On Friday morning, rumours circulated of Government’s action in arresting leaders. He [Ghossein] thought of buzzing off, which he did. Police came and surrounded his house at Wadi Hnein but did not find him. On Friday afternoon the government issued a proclamation, he [Ghossein] said, to the effect that:
“Whereas of the state of unrest prevailing in the country for some time and the acts of terrorism which were aroused lately by the murder of the late Mr. Andrews, Government considers the AHC responsible morally for this state of affairs and it has therefore decided to arrest and deport the following gentlemen . . . ”
The declaration further said that Government has further decided to deprive the Mufti Haj Amin Husseini of all his official posts. Govt. also dissolved the AHC and all other political bodies and organizations. A lot of other people were being arrested including Fahmi Husseini, mayor of Gaza, and confined at Acre concentration camp.
The news worried us a lot, especially Government making the AHC morally responsible for the terrorism taking place in the country. They know mighty well that I have nothing to do with terrorism. It is only to please the Jews and their daily paper, the Palestine Post, which has been hammering at Govt. for the last 6 months to arrest and deport members of the AHC.3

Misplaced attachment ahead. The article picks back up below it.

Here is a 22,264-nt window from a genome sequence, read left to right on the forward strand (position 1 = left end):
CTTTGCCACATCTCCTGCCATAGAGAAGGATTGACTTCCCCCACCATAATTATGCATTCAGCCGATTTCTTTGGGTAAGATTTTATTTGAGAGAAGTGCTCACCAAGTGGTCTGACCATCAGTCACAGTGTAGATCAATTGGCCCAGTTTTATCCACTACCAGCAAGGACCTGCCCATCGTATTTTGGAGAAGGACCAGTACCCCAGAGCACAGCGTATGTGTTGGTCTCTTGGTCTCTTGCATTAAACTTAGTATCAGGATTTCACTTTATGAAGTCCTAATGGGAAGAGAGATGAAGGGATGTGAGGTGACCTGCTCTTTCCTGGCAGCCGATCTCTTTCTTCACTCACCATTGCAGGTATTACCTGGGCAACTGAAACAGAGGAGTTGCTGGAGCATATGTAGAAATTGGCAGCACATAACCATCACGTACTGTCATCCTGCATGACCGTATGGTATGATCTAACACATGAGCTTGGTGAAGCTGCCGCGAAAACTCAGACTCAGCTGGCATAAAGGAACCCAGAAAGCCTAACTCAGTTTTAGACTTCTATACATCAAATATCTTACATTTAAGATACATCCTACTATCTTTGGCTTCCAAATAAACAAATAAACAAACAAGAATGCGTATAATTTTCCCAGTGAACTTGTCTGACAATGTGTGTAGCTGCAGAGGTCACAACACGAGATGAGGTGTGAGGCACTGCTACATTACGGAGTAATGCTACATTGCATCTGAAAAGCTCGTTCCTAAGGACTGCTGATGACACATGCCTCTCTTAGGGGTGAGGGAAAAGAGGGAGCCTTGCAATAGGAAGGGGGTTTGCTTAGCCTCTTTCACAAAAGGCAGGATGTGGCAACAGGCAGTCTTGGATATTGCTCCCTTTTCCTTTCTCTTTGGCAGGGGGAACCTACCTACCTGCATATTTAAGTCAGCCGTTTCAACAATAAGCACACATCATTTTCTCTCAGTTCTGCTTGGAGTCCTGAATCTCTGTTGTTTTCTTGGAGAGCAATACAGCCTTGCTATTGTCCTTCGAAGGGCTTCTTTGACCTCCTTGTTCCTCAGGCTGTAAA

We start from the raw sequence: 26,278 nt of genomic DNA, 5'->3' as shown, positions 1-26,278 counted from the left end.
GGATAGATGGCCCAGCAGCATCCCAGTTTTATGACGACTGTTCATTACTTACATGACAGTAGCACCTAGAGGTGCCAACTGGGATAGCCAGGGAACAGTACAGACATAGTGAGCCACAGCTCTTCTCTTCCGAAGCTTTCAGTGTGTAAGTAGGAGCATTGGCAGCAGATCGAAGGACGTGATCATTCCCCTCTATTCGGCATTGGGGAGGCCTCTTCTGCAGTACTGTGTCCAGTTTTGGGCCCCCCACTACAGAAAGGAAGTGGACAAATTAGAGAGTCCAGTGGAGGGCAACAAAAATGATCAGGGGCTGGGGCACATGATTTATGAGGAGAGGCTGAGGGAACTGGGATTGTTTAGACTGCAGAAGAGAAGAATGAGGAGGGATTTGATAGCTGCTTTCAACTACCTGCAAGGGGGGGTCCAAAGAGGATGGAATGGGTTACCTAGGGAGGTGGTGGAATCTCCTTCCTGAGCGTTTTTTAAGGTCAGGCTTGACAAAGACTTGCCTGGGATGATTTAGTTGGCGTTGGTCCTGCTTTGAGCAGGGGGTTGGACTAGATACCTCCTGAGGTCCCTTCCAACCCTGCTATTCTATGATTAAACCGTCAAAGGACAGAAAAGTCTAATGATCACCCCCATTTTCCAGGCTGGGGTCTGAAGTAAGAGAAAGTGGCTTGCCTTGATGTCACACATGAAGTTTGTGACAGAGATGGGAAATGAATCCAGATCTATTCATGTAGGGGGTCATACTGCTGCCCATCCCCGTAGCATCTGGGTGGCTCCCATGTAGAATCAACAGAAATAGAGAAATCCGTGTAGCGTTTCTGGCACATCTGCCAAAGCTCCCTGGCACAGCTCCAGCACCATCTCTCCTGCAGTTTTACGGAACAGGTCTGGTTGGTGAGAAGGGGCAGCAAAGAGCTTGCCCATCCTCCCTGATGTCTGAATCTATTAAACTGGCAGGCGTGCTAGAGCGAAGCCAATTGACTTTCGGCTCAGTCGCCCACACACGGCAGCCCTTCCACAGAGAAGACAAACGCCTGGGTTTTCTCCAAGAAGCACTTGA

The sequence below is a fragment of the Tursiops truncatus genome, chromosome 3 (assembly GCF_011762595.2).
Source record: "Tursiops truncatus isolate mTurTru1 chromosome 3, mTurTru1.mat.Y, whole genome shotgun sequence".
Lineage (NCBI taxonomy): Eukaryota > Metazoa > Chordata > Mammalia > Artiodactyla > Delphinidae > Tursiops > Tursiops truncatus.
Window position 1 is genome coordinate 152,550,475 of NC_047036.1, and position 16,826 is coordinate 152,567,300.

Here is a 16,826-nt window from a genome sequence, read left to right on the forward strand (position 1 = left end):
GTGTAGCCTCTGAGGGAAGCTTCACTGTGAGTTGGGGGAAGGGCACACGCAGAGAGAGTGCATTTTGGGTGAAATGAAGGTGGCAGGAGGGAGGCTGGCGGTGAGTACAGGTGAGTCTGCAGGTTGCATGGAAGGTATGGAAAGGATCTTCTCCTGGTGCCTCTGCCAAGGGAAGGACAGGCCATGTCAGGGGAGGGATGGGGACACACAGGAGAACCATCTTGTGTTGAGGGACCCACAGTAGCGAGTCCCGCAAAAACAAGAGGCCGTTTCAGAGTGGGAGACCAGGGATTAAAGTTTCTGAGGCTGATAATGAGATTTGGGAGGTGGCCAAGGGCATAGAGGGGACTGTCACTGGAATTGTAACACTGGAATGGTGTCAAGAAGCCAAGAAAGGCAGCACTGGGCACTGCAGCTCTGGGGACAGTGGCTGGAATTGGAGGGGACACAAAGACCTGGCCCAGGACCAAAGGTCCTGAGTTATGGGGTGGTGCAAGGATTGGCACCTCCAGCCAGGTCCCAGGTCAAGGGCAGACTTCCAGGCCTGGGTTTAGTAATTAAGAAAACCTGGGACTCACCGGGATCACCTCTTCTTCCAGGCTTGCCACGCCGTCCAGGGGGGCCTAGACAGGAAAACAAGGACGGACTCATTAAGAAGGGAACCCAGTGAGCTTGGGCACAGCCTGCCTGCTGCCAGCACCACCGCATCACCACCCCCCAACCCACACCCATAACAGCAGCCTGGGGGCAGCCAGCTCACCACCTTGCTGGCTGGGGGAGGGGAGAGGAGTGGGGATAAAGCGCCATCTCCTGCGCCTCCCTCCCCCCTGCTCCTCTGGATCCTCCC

Al-Khalidi and his fellow exiles arrived in the Seychelles on October 11, 1937. Five of them were confined to two small bungalows and were not allowed to receive any visitors. They were only allowed to receive some telegrams of concern. The radio provided their only source of information about the world outside. During this time in exile and imprisonment, al-Khalidi wrote a diary in English, which provides harrowing details of his exile and of British oppression.
Al-Khalidi’s health suffered during his exile. To receive medical attention (and as a potential escape strategy), he went on a hunger strike. He and the four other exiles were released a few weeks after medical examination.